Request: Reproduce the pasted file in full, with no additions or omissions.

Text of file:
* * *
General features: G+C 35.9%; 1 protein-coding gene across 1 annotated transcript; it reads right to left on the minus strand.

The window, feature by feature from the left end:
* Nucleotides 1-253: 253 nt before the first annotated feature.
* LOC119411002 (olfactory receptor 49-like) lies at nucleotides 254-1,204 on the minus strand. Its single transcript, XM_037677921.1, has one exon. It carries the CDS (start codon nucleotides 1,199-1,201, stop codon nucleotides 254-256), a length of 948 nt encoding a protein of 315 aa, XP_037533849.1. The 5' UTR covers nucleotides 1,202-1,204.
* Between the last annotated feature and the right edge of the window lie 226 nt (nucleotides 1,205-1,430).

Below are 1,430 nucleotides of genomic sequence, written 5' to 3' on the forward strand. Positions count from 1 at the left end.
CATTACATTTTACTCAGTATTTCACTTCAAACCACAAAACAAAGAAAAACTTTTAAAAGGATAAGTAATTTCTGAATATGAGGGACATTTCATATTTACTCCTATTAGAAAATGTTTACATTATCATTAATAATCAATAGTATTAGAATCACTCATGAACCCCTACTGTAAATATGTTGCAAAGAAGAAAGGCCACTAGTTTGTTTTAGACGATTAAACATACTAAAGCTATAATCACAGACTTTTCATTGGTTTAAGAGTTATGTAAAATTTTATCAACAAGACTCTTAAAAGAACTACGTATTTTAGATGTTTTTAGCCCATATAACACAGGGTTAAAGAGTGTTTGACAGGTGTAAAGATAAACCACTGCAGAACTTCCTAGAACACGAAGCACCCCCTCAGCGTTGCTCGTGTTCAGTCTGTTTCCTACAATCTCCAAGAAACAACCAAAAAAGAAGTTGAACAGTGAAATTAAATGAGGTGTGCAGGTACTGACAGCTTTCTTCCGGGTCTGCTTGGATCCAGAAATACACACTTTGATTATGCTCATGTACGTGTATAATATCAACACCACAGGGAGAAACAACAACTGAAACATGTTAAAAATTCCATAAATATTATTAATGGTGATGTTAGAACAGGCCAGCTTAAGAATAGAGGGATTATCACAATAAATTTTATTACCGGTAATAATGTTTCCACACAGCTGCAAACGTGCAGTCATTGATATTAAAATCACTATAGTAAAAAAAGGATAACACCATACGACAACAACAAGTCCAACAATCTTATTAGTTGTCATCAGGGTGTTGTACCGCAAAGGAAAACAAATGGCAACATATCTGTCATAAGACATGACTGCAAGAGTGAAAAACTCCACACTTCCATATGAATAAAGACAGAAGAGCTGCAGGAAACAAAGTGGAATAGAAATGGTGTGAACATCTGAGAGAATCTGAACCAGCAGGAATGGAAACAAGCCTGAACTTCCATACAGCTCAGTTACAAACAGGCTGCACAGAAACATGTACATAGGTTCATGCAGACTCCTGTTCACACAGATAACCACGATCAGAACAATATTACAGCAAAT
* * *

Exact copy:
General features: G+C 35.9%; 1 protein-coding gene across 1 annotated transcript; it reads right to left on the minus strand.

The window, feature by feature from the left end:
* Nucleotides 1-253: 253 nt before the first annotated feature.
* LOC119411002 (olfactory receptor 49-like) lies at nucleotides 254-1,204 on the minus strand. Its single transcript, XM_037677921.1, has one exon. It carries the CDS (start codon nucleotides 1,199-1,201, stop codon nucleotides 254-256), a length of 948 nt encoding a protein of 315 aa, XP_037533849.1. The 5' UTR covers nucleotides 1,202-1,204.
* Between the last annotated feature and the right edge of the window lie 226 nt (nucleotides 1,205-1,430).

Below are 1,430 nucleotides of genomic sequence, written 5' to 3' on the forward strand. Positions count from 1 at the left end.
CATTACATTTTACTCAGTATTTCACTTCAAACCACAAAACAAAGAAAAACTTTTAAAAGGATAAGTAATTTCTGAATATGAGGGACATTTCATATTTACTCCTATTAGAAAATGTTTACATTATCATTAATAATCAATAGTATTAGAATCACTCATGAACCCCTACTGTAAATATGTTGCAAAGAAGAAAGGCCACTAGTTTGTTTTAGACGATTAAACATACTAAAGCTATAATCACAGACTTTTCATTGGTTTAAGAGTTATGTAAAATTTTATCAACAAGACTCTTAAAAGAACTACGTATTTTAGATGTTTTTAGCCCATATAACACAGGGTTAAAGAGTGTTTGACAGGTGTAAAGATAAACCACTGCAGAACTTCCTAGAACACGAAGCACCCCCTCAGCGTTGCTCGTGTTCAGTCTGTTTCCTACAATCTCCAAGAAACAACCAAAAAAGAAGTTGAACAGTGAAATTAAATGAGGTGTGCAGGTACTGACAGCTTTCTTCCGGGTCTGCTTGGATCCAGAAATACACACTTTGATTATGCTCATGTACGTGTATAATATCAACACCACAGGGAGAAACAACAACTGAAACATGTTAAAAATTCCATAAATATTATTAATGGTGATGTTAGAACAGGCCAGCTTAAGAATAGAGGGATTATCACAATAAATTTTATTACCGGTAATAATGTTTCCACACAGCTGCAAACGTGCAGTCATTGATATTAAAATCACTATAGTAAAAAAAGGATAACACCATACGACAACAACAAGTCCAACAATCTTATTAGTTGTCATCAGGGTGTTGTACCGCAAAGGAAAACAAATGGCAACATATCTGTCATAAGACATGACTGCAAGAGTGAAAAACTCCACACTTCCATATGAATAAAGACAGAAGAGCTGCAGGAAACAAAGTGGAATAGAAATGGTGTGAACATCTGAGAGAATCTGAACCAGCAGGAATGGAAACAAGCCTGAACTTCCATACAGCTCAGTTACAAACAGGCTGCACAGAAACATGTACATAGGTTCATGCAGACTCCTGTTCACACAGATAACCACGATCAGAACAATATTACAGCAAAT